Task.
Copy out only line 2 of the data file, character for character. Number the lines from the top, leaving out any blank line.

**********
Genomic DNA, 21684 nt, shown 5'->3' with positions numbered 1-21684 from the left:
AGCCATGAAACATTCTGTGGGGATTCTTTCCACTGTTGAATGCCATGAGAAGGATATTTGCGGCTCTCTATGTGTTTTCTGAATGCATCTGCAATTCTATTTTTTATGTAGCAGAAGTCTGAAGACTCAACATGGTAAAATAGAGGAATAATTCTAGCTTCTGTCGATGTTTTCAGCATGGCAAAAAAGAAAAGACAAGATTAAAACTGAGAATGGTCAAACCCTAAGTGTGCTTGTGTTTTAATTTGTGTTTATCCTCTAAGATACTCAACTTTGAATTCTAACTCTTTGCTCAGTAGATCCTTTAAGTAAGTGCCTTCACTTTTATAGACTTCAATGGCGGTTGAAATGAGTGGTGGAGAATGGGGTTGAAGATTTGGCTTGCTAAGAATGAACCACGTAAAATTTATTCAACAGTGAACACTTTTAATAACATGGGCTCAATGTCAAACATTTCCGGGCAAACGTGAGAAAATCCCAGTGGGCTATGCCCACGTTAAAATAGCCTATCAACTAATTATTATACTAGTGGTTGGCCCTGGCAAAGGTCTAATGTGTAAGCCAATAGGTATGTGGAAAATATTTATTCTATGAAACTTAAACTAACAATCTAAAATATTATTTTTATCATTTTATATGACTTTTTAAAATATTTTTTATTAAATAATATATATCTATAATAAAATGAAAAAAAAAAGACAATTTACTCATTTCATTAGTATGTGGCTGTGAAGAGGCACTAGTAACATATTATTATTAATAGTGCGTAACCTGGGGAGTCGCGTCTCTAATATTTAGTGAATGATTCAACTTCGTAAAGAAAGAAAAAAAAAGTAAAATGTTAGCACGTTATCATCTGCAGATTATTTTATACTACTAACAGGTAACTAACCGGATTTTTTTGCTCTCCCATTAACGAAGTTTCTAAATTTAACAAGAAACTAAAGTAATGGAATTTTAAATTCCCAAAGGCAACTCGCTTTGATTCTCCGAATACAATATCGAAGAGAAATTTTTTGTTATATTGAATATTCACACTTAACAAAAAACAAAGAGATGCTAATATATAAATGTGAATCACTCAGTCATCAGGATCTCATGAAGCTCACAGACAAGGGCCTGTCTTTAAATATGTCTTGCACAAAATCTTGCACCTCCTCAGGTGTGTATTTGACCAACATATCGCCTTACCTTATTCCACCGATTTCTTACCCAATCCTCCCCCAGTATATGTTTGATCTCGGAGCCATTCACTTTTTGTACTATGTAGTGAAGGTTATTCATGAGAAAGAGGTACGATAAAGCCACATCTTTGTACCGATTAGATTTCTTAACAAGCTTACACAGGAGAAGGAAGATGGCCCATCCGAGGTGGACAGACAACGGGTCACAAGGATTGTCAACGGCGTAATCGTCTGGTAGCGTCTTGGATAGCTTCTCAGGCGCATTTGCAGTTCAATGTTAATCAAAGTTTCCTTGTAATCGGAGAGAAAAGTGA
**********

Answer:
AGCCATGAAACATTCTGTGGGGATTCTTTCCACTGTTGAATGCCATGAGAAGGATATTTGCGGCTCTCTATGTGTTTTCTGAATGCATCTGCAATTCTATTTTTTATGTAGCAGAAGTCTGAAGACTCAACATGGTAAAATAGAGGAATAATTCTAGCTTCTGTCGATGTTTTCAGCATGGCAAAAAAGAAAAGACAAGATTAAAACTGAGAATGGTCAAACCCTAAGTGTGCTTGTGTTTTAATTTGTGTTTATCCTCTAAGATACTCAACTTTGAATTCTAACTCTTTGCTCAGTAGATCCTTTAAGTAAGTGCCTTCACTTTTATAGACTTCAATGGCGGTTGAAATGAGTGGTGGAGAATGGGGTTGAAGATTTGGCTTGCTAAGAATGAACCACGTAAAATTTATTCAACAGTGAACACTTTTAATAACATGGGCTCAATGTCAAACATTTCCGGGCAAACGTGAGAAAATCCCAGTGGGCTATGCCCACGTTAAAATAGCCTATCAACTAATTATTATACTAGTGGTTGGCCCTGGCAAAGGTCTAATGTGTAAGCCAATAGGTATGTGGAAAATATTTATTCTATGAAACTTAAACTAACAATCTAAAATATTATTTTTATCATTTTATATGACTTTTTAAAATATTTTTTATTAAATAATATATATCTATAATAAAATGAAAAAAAAAAGACAATTTACTCATTTCATTAGTATGTGGCTGTGAAGAGGCACTAGTAACATATTATTATTAATAGTGCGTAACCTGGGGAGTCGCGTCTCTAATATTTAGTGAATGATTCAACTTCGTAAAGAAAGAAAAAAAAAGTAAAATGTTAGCACGTTATCATCTGCAGATTATTTTATACTACTAACAGGTAACTAACCGGATTTTTTTGCTCTCCCATTAACGAAGTTTCTAAATTTAACAAGAAACTAAAGTAATGGAATTTTAAATTCCCAAAGGCAACTCGCTTTGATTCTCCGAATACAATATCGAAGAGAAATTTTTTGTTATATTGAATATTCACACTTAACAAAAAACAAAGAGATGCTAATATATAAATGTGAATCACTCAGTCATCAGGATCTCATGAAGCTCACAGACAAGGGCCTGTCTTTAAATATGTCTTGCACAAAATCTTGCACCTCCTCAGGTGTGTATTTGACCAACATATCGCCTTACCTTATTCCACCGATTTCTTACCCAATCCTCCCCCAGTATATGTTTGATCTCGGAGCCATTCACTTTTTGTACTATGTAGTGAAGGTTATTCATGAGAAAGAGGTACGATAAAGCCACATCTTTGTACCGATTAGATTTCTTAACAAGCTTACACAGGAGAAGGAAGATGGCCCATCCGAGGTGGACAGACAACGGGTCACAAGGATTGTCAACGGCGTAATCGTCTGGTAGCGTCTTGGATAGCTTCTCAGGCGCATTTGCAGTTCAATGTTAATCAAAGTTTCCTTGTAATCGGAGAGAAAAGTGA